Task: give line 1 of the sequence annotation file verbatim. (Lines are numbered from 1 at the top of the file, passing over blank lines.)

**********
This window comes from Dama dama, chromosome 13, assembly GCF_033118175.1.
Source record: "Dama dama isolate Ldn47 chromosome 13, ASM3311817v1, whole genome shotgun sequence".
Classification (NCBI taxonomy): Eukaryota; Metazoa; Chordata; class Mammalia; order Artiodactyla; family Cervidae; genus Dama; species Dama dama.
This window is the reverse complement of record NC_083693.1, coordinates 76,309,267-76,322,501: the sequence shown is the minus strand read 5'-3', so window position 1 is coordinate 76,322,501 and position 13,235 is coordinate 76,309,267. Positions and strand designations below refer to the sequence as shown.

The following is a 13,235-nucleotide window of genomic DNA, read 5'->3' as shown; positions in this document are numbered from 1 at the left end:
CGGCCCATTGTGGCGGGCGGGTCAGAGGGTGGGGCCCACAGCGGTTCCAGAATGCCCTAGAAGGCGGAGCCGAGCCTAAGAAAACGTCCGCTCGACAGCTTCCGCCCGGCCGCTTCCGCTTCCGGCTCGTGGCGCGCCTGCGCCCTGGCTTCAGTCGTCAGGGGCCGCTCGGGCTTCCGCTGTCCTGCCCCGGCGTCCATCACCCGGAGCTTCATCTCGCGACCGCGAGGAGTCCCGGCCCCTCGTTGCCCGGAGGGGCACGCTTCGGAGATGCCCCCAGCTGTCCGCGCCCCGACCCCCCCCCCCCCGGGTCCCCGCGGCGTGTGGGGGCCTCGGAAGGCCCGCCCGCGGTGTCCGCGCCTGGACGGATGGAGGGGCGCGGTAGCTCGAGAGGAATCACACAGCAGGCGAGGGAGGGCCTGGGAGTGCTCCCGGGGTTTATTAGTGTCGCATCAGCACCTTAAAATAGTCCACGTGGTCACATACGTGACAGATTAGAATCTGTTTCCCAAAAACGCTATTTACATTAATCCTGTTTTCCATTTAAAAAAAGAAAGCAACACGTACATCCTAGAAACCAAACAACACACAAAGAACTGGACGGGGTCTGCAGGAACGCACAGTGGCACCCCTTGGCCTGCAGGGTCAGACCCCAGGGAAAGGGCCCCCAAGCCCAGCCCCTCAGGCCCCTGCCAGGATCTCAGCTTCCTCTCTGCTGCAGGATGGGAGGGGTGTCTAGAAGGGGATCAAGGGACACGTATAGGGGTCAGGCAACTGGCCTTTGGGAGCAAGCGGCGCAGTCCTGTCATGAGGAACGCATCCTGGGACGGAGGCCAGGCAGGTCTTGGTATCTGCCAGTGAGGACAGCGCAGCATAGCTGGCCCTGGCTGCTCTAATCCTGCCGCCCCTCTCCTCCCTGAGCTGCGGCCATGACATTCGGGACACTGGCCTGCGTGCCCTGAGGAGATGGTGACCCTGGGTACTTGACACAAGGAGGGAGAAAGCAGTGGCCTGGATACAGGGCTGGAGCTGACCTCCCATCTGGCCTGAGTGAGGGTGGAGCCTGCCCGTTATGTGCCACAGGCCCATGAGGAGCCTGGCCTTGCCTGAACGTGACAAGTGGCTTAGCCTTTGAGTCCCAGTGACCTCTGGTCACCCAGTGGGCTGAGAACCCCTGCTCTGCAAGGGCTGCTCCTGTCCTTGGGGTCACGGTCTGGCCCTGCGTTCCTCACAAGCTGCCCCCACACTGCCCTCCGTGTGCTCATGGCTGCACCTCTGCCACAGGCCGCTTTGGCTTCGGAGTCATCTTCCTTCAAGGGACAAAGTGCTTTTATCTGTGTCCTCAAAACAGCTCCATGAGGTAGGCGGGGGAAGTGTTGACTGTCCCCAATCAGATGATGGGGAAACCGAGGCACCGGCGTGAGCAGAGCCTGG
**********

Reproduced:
This window comes from Dama dama, chromosome 13, assembly GCF_033118175.1.